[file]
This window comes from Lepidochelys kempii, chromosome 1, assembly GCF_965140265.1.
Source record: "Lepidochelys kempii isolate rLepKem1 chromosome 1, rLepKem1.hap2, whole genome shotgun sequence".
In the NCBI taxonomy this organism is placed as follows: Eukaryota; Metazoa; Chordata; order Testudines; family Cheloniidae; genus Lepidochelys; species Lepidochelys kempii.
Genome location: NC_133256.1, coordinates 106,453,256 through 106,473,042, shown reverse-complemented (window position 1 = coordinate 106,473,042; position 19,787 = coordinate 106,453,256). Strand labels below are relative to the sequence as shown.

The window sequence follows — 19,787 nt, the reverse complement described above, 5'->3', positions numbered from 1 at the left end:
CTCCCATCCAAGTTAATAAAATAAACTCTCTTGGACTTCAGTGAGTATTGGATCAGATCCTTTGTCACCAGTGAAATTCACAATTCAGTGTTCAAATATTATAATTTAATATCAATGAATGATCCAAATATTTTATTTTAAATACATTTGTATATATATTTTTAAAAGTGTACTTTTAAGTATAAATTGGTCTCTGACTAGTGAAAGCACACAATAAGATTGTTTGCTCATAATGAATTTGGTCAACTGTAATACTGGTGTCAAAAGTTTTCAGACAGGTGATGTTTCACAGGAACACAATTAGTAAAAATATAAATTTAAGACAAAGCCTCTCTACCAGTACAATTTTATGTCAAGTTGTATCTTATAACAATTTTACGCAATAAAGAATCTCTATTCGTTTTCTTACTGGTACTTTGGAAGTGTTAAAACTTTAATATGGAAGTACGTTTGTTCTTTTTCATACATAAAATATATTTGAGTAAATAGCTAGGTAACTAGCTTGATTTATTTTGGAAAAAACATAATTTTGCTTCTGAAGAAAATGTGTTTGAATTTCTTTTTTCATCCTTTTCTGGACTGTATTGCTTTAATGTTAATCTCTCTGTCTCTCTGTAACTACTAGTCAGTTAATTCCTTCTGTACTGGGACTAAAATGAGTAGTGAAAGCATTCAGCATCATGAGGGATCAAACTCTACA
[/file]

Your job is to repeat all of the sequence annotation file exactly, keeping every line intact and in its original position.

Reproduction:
This window comes from Lepidochelys kempii, chromosome 1, assembly GCF_965140265.1.
Source record: "Lepidochelys kempii isolate rLepKem1 chromosome 1, rLepKem1.hap2, whole genome shotgun sequence".
In the NCBI taxonomy this organism is placed as follows: Eukaryota; Metazoa; Chordata; order Testudines; family Cheloniidae; genus Lepidochelys; species Lepidochelys kempii.
Genome location: NC_133256.1, coordinates 106,453,256 through 106,473,042, shown reverse-complemented (window position 1 = coordinate 106,473,042; position 19,787 = coordinate 106,453,256). Strand labels below are relative to the sequence as shown.

The window sequence follows — 19,787 nt, the reverse complement described above, 5'->3', positions numbered from 1 at the left end:
CTCCCATCCAAGTTAATAAAATAAACTCTCTTGGACTTCAGTGAGTATTGGATCAGATCCTTTGTCACCAGTGAAATTCACAATTCAGTGTTCAAATATTATAATTTAATATCAATGAATGATCCAAATATTTTATTTTAAATACATTTGTATATATATTTTTAAAAGTGTACTTTTAAGTATAAATTGGTCTCTGACTAGTGAAAGCACACAATAAGATTGTTTGCTCATAATGAATTTGGTCAACTGTAATACTGGTGTCAAAAGTTTTCAGACAGGTGATGTTTCACAGGAACACAATTAGTAAAAATATAAATTTAAGACAAAGCCTCTCTACCAGTACAATTTTATGTCAAGTTGTATCTTATAACAATTTTACGCAATAAAGAATCTCTATTCGTTTTCTTACTGGTACTTTGGAAGTGTTAAAACTTTAATATGGAAGTACGTTTGTTCTTTTTCATACATAAAATATATTTGAGTAAATAGCTAGGTAACTAGCTTGATTTATTTTGGAAAAAACATAATTTTGCTTCTGAAGAAAATGTGTTTGAATTTCTTTTTTCATCCTTTTCTGGACTGTATTGCTTTAATGTTAATCTCTCTGTCTCTCTGTAACTACTAGTCAGTTAATTCCTTCTGTACTGGGACTAAAATGAGTAGTGAAAGCATTCAGCATCATGAGGGATCAAACTCTACA